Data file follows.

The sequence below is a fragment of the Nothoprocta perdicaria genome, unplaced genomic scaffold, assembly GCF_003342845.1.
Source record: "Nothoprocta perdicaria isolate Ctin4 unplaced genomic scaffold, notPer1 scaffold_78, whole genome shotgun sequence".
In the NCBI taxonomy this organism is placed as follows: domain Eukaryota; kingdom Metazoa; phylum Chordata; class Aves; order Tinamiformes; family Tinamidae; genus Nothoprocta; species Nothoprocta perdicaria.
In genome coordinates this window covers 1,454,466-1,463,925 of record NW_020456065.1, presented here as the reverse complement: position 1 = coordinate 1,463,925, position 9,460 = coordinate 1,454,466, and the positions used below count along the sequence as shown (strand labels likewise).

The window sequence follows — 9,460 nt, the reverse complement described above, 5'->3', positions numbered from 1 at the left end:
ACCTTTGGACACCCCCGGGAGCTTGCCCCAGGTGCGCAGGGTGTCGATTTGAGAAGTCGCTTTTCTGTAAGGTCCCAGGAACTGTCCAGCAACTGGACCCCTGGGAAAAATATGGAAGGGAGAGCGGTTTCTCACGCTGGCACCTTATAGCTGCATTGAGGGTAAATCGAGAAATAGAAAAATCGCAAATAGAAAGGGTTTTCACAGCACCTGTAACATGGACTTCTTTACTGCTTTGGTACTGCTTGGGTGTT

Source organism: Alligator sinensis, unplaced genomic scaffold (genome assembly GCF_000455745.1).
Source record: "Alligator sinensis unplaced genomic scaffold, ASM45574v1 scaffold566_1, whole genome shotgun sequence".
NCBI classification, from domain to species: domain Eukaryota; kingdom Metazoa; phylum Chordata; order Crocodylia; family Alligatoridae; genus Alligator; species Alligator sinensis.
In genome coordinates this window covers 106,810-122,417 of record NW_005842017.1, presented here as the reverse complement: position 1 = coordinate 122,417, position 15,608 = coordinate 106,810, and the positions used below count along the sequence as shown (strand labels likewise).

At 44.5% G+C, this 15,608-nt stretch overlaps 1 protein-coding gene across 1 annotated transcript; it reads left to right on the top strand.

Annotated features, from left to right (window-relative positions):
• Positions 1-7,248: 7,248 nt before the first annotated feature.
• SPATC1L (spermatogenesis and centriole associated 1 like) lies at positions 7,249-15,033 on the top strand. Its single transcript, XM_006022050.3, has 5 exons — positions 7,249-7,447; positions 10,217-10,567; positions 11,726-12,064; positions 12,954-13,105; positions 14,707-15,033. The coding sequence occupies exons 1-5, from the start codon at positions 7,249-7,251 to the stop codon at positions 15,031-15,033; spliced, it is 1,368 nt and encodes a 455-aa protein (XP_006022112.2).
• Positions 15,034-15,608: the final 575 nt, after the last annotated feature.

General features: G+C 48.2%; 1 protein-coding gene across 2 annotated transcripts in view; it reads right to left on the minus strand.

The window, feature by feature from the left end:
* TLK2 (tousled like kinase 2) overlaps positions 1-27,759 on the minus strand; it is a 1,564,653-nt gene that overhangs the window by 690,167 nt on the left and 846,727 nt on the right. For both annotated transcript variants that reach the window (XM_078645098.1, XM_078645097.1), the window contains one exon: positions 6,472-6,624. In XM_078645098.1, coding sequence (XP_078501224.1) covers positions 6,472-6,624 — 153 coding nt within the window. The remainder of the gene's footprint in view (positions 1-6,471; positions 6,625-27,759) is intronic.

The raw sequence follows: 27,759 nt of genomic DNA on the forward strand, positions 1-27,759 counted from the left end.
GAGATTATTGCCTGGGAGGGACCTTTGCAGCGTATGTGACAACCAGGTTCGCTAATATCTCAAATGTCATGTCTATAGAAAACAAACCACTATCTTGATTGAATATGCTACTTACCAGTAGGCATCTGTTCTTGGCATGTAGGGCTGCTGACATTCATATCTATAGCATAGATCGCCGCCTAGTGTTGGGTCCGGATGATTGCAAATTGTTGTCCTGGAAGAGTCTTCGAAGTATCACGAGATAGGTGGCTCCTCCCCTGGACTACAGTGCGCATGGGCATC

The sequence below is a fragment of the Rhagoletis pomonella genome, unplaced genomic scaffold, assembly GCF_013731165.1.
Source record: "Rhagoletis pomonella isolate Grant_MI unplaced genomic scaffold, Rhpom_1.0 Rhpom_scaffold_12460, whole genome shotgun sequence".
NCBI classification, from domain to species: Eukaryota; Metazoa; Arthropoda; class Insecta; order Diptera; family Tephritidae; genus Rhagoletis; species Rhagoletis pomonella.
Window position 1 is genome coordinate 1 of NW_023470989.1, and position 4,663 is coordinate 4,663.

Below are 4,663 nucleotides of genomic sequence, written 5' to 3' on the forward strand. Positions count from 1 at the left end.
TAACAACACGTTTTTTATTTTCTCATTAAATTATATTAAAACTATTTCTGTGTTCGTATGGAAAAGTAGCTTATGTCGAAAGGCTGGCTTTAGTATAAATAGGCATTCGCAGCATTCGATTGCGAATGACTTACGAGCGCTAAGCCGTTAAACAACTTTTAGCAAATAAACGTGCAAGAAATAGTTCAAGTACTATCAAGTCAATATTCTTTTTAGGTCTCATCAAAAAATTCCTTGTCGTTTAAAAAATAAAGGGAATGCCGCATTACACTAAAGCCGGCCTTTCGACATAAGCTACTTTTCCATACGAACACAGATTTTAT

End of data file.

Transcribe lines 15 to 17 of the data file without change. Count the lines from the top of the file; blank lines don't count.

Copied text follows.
• Positions 15,034-15,608: the final 575 nt, after the last annotated feature.

General features: G+C 48.2%; 1 protein-coding gene across 2 annotated transcripts in view; it reads right to left on the minus strand.

The window, feature by feature from the left end: